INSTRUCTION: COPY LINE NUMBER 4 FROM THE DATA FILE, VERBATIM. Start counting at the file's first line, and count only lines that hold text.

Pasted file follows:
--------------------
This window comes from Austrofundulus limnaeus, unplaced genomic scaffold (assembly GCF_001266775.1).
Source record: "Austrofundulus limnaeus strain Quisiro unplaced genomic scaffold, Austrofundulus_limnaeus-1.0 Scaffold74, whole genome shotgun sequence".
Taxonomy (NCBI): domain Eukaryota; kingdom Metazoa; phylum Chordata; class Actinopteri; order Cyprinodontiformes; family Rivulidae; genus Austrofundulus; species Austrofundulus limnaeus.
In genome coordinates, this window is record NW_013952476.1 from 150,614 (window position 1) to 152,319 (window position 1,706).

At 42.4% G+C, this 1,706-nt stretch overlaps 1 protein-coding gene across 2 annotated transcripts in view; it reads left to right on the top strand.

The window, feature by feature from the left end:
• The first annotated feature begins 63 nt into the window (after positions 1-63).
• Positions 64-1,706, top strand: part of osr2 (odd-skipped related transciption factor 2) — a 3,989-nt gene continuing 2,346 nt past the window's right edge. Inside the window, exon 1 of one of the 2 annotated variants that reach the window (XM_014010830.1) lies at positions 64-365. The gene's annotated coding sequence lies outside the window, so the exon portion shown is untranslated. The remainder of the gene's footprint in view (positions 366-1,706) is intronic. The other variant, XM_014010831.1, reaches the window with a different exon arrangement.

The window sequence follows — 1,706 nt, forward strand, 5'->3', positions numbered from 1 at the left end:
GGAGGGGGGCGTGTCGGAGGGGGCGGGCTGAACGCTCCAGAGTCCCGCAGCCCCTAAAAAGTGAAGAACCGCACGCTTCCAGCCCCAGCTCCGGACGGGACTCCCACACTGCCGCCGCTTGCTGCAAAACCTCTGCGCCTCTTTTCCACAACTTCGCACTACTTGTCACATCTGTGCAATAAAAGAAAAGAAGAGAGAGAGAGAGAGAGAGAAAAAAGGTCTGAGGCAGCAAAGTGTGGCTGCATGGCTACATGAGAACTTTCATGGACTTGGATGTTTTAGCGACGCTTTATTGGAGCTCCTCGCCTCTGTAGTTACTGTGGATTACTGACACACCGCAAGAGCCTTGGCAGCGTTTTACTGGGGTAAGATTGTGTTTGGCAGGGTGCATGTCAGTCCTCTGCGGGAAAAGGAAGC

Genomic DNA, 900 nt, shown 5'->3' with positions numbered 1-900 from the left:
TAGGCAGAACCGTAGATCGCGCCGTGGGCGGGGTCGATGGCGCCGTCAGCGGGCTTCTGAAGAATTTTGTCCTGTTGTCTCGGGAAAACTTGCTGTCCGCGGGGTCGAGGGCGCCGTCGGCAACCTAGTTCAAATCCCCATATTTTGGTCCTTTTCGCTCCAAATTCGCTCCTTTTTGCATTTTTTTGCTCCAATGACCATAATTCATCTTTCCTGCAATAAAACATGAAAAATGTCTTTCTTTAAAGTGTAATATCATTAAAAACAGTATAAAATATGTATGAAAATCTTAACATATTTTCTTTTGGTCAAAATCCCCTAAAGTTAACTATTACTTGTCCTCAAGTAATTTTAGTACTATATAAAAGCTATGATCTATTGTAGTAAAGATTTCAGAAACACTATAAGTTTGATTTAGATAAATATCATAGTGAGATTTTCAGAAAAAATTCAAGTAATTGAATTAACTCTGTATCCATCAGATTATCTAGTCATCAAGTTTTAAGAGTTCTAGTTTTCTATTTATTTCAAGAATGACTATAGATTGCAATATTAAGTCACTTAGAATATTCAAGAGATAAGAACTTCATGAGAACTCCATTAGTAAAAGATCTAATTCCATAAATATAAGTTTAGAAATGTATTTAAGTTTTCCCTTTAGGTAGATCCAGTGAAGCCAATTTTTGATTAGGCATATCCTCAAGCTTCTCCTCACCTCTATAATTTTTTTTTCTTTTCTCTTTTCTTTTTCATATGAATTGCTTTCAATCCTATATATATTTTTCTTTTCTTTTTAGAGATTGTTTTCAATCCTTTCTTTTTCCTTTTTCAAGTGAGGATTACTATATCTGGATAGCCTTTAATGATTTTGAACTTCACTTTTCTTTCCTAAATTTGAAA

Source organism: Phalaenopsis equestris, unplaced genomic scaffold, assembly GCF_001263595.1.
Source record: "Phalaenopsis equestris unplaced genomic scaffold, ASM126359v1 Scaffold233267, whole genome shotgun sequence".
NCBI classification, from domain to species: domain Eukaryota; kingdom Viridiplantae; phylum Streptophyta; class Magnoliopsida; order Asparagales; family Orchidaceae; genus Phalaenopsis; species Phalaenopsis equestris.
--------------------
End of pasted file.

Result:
In genome coordinates, this window is record NW_013952476.1 from 150,614 (window position 1) to 152,319 (window position 1,706).